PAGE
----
Based on blended diffusion theory which reconciles the two mechanisms of fertility change (due to adaptation to social structure change or due to diffusion), this study examines the role of adaptation and diffusion of China's low fertility in the first decade of the 21st century. A two-period panel data set on fertility for 358 prefecture-level administrative units assembled in 2000 and 361 in 2010 population census is used. Exploratory and confirmatory analysis techniques from spatial econometrics are applied to analyze this data. Results from exploratory spatial data analysis reveal a general spatial autocorrelation for fertility and its change. Inspection with local indicators of spatial autocorrelation identifies local spatial clusters of fertility: high-value clusters in the western region and low-value clusters in northeastern and east coast areas. Total fertility rates and its change are modelled with socioeconomic and demographic factors using a spatial lag Durbin model. The results suggest that the spread of low fertility in China tends to be consistent with blended diffusion theory. Low fertility in China not only adapts to economic growth, social development and even institution structure, but also influenced by diffusion of new attitudes and ideas related to childbearing and family formation. More importantly, adaptation diffuses too. Socioeconomic circumstances in neighbouring cities often are strongly interdependent. This study highlights the importance of ‘bringing space back’ to demographic research.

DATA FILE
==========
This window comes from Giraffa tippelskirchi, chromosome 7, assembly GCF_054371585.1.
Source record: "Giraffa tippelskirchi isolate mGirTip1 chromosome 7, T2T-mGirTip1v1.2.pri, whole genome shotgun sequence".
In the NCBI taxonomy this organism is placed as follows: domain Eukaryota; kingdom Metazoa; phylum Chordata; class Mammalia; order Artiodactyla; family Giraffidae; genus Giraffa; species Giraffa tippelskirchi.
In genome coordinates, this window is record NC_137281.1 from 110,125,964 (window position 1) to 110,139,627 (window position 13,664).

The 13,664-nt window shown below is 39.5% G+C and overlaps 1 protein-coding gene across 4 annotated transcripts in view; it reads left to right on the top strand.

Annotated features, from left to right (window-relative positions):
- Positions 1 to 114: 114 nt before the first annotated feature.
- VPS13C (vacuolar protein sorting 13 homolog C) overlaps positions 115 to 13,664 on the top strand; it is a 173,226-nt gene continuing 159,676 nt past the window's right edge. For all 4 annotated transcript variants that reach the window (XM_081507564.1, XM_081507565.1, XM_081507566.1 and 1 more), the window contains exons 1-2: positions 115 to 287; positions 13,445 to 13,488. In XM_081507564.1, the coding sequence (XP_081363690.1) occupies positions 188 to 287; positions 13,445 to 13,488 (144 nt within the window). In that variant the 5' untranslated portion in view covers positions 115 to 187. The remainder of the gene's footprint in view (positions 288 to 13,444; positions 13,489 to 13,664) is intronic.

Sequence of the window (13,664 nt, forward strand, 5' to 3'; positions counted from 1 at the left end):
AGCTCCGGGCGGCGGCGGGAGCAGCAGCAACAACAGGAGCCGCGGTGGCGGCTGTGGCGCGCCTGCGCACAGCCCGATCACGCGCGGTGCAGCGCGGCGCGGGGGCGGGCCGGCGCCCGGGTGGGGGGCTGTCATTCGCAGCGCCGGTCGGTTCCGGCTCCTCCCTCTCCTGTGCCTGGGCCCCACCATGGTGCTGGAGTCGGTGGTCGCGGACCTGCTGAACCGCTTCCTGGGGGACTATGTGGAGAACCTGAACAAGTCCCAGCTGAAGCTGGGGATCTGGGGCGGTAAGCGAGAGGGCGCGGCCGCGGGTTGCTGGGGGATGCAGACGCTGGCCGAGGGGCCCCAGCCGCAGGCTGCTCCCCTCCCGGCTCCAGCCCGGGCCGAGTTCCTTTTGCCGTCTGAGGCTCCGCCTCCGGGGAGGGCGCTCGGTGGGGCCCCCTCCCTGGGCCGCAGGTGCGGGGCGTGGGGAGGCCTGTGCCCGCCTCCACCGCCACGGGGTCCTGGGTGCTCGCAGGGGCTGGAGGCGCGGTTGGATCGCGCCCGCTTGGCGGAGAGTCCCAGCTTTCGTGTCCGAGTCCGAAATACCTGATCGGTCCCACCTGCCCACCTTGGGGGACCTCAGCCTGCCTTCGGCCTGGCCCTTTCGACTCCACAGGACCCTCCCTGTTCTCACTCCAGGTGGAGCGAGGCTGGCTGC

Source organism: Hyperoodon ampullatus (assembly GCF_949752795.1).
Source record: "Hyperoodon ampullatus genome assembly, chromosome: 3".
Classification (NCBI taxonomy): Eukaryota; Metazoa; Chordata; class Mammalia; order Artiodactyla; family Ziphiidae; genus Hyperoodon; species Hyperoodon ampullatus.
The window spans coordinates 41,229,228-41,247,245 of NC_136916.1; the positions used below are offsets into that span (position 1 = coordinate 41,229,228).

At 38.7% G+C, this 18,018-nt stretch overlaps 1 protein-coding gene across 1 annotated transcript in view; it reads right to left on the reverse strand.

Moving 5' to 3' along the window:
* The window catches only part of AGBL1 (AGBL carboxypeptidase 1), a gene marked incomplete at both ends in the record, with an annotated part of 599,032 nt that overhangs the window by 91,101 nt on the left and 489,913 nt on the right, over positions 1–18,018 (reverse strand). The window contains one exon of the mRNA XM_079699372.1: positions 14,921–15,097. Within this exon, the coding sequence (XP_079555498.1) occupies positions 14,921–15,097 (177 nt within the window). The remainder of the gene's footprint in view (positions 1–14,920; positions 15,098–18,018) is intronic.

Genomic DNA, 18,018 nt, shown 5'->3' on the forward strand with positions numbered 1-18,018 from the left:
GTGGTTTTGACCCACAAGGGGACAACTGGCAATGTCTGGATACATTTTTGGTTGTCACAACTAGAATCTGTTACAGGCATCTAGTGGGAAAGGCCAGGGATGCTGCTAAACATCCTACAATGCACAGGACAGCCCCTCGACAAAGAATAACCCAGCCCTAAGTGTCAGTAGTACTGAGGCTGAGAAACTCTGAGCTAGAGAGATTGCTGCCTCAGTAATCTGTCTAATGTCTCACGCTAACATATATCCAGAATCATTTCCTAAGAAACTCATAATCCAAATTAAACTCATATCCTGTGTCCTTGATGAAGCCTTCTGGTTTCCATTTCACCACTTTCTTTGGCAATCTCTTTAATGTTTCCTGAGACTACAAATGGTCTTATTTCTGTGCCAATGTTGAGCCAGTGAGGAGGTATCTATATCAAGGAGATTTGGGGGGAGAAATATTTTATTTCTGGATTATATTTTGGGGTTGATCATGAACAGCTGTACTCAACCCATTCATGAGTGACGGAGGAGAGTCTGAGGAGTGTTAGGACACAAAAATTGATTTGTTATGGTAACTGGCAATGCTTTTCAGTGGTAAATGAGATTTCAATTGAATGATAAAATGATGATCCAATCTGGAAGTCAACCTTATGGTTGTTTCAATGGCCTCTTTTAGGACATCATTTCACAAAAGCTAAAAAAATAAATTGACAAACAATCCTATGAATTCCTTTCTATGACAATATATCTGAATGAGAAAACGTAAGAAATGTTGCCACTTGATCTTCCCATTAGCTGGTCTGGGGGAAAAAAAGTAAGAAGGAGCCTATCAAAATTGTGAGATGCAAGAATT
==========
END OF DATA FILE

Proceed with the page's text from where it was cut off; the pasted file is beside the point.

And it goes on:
|Journal||Population, Space and Place|
|State||Accepted/In press - 2022|
- low fertility
- spatial lag Durbin model
- spatial spillover